The Hanoi Bike Shop 8 Ruthven Lane, Glasgow, G12 9BG
Contact: 0141-334 7165 hanoibikeshop.co.uk
Price: Dinner for two: about £40 without alcohol
There's one key difference between people from Glasgow and people from Edinburgh, and it's this. People from Glasgow talk to you.
Get into a taxi, the driver talks to you. Go to a café, the waitress talks to you. Go into a shop, the assistant talks to you. And not only that: they ask you questions- about yourself, about your day, about your life - in a way that suggests they're actually interested in what you have to say. Some of them even smile at you.
I'm from Edinburgh, and I find it baffling. We never talk to people. We can't stand people. If a complete stranger attempts to strike up a conversation with us, we react as if they've just pulled out a knife or, worse, a collection tin.
Once we've ascertained that we're in no immediate physical or financial danger, we take a moment to compose ourselves, and reply in a manner that is exemplarily curteous yet also subtly final- we answer their question, without asking one back, as if the stranger is a reporter, and we were some illustrious public figure attempting to travel incognito to avoid pestering from the press.
Our emotional reserve is the bane of touring musicians. When I was a teenager, back in the 1990s, rock bands would gush in interviews about how their best, their loudest, their maddest crowds were always Glaswegian. Then they'd come on stage in Edinburgh, and be confronted by 300 solemn faces and 600 folded arms.
We weren't being hostile. We were just waiting to be impressed. I remember one singer - Bernard Butler, starting out as a solo act after leaving Suede - actually telling us off for just standing there.
Our catchphrase, meanwhile, is, 'you'll have had your tea.' Its what we say to a visitor to make it clear that we won't be feeding them. I might open an Edinburgh-themed restaurant, and get the maitré d' to say it as a greeting.
Glaswegians, by contrast, seem to love meeting people. Well, there's no accounting for taste.
I was up for a few days to visit my sister, who's just had her first child (hello Baby Peter) and, while I was there, I went for dinner at a trendy local restaurant: Hanoi Bike Shop. It's a little Vietnamese place, so-called because Hanoi, Vietnam's capital, is famed for its teeming cyclists. 'When I tell people where I work,' said the waitress, 'they think I repair bikes.' She actually could, if she wanted, because the walls of the restaurant are cluttered with bike parts and tools. In a corner, a unicycle hangs from the ceiling.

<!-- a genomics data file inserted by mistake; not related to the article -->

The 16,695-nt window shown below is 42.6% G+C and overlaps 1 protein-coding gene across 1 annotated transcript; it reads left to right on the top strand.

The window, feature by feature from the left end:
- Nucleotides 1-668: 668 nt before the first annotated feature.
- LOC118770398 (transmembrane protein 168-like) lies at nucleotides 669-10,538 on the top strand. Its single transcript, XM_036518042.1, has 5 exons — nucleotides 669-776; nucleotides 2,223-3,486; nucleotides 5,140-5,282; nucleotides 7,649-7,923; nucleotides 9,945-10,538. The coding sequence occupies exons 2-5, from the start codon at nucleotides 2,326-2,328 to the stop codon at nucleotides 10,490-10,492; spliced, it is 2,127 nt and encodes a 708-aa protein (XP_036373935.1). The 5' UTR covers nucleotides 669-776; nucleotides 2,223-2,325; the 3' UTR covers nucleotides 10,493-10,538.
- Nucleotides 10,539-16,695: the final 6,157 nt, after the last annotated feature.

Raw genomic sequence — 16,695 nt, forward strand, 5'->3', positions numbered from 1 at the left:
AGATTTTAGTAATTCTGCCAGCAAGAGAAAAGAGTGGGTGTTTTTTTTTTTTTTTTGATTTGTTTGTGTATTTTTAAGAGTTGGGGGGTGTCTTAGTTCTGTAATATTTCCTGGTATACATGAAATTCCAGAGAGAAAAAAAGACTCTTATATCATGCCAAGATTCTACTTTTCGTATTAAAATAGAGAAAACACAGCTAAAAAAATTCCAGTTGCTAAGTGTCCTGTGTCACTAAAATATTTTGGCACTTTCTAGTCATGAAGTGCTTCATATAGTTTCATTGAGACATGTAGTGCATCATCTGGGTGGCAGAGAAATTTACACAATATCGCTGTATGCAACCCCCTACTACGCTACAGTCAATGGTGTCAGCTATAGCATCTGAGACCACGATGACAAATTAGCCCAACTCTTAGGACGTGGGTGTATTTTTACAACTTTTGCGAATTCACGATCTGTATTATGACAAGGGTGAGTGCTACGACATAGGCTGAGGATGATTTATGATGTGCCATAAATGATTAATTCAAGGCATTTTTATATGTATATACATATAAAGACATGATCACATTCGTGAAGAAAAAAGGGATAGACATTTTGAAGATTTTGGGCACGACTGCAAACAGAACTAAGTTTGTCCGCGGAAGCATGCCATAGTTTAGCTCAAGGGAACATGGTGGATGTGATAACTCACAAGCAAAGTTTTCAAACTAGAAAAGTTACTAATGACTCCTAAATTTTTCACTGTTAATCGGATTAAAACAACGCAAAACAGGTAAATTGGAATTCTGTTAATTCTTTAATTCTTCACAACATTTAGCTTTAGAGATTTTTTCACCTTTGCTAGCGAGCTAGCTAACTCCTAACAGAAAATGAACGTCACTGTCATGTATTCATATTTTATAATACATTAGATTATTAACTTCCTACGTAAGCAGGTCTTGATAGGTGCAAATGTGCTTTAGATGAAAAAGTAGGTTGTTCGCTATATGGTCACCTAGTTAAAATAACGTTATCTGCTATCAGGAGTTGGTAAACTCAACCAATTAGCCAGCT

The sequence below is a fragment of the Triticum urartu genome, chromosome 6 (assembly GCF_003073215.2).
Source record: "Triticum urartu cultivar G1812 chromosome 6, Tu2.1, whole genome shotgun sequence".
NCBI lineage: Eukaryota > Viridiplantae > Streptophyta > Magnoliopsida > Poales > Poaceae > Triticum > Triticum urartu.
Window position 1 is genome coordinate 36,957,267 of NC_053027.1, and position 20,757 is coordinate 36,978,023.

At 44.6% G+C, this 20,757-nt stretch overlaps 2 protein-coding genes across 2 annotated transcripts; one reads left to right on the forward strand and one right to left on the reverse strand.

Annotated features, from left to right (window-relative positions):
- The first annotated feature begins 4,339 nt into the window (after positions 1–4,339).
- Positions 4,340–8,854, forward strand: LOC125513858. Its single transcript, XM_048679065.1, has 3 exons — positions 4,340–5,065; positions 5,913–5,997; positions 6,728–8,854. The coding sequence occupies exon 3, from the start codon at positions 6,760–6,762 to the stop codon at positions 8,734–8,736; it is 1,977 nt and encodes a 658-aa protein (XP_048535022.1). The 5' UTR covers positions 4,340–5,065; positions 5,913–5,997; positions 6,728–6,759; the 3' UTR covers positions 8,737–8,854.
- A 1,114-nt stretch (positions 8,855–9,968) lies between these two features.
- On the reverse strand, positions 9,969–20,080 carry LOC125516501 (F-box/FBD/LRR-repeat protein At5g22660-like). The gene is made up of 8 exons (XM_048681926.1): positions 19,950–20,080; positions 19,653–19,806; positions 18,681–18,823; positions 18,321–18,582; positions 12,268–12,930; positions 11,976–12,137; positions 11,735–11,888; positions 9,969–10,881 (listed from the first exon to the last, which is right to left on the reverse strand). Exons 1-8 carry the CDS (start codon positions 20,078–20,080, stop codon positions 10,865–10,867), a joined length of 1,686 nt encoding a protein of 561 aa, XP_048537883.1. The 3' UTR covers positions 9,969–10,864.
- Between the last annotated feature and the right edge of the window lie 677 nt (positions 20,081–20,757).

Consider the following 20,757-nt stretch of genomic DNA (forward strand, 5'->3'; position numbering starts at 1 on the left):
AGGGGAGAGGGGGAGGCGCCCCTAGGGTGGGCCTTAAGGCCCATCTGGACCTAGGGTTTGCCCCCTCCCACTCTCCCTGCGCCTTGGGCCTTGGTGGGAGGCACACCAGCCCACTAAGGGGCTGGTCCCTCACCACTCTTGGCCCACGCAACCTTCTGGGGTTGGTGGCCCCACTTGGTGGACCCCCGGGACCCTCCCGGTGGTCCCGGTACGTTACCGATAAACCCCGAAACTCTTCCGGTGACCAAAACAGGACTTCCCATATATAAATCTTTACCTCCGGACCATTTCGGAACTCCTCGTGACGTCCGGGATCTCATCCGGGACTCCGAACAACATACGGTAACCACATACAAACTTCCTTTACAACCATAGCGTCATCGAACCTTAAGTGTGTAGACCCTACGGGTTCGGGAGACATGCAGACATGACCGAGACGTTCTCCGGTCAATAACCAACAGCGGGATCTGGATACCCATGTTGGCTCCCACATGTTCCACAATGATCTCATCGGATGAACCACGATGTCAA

There's a kind of whimsical, lo-fi, indie-rock eccentricity to it all. Which may be one reason why almost everyone eating there is so young. Well, that and the prices. The Hanoi will do a full 'Vietnamese banquet' for £18.95 a head. If that's still out of your price range, you can easily fill up one of its vast bowls of pho (noodle broth) for less than a tenner.
I had one - the pho nam (mushrooms) and it was quite a slog. Still, a nice a slog. Better than you'd get at Wagamama, which can taste so oily that afterwards you feel like having a good go at your tongue with a squirt of persil and a pan scourer. This tasted fresher, cleaner, more wholesome: oyester, shiitake, and wood-ear mushrooms in a deep, murky marsh of beansprouts.
At the Hanoi you order a selection of dishes and each gets brought out as soon as it's ready. I ordered a whole jumble of things. There was the ba roi ram duong, sea bream with caramel pork belly: chewy hulking cubes of it, resembling little plasticine models of Rambo's shoulders.
There was the kimchi (basically, spicy pickled cabbage). There was cha ca quy nhon, Vietnamese fish cakes, to be eaten wrapped in a leaf of gem lettuce and dunked in chili oil, and which in texture somehow felt more like chicken than fish. There was the ga loi bap ve, pheasant thighs glimmering in a kind of spicy jam.
But my favourite of these many dishes was the sup lo ran, cauliflower fritter, which may have looked like off-puttingly misshapen brown lumps but tasted crisply delicious.
In case you're wondering why I haven't mentioned tofu - a staple of the Vietnamese diet - unfortunately they were all out of it. Well, I say unfortunately. Let's be honest, it tastes like damp Polyfilla at the best of times.
For pudding I had Cassava cake - the wrong choice after such a heavy meal, because it was so heavy itself and, without the strawberry and cream it came with, would have tasted pretty drab. Much more suitable was the coconut panna cotta: bright and light and juicily refreshing.
I admit, on the whole, I wasn't blown away by the food. It was by no means bad; it just didn't excite me. But I may well be in a minority, because Hanoi Bike Shop is very popular (it was completely packed on a cold Wednesday night in January).
And it does have lots going for it: it's great value for money, it's visually distinctive, it's lively, it's got personality. Plus the waiting staff are chatty and friendly.
Obviously that's not easy for a man from Edinburgh to adjust to. But, if you're a normal human being, you'll probably love it.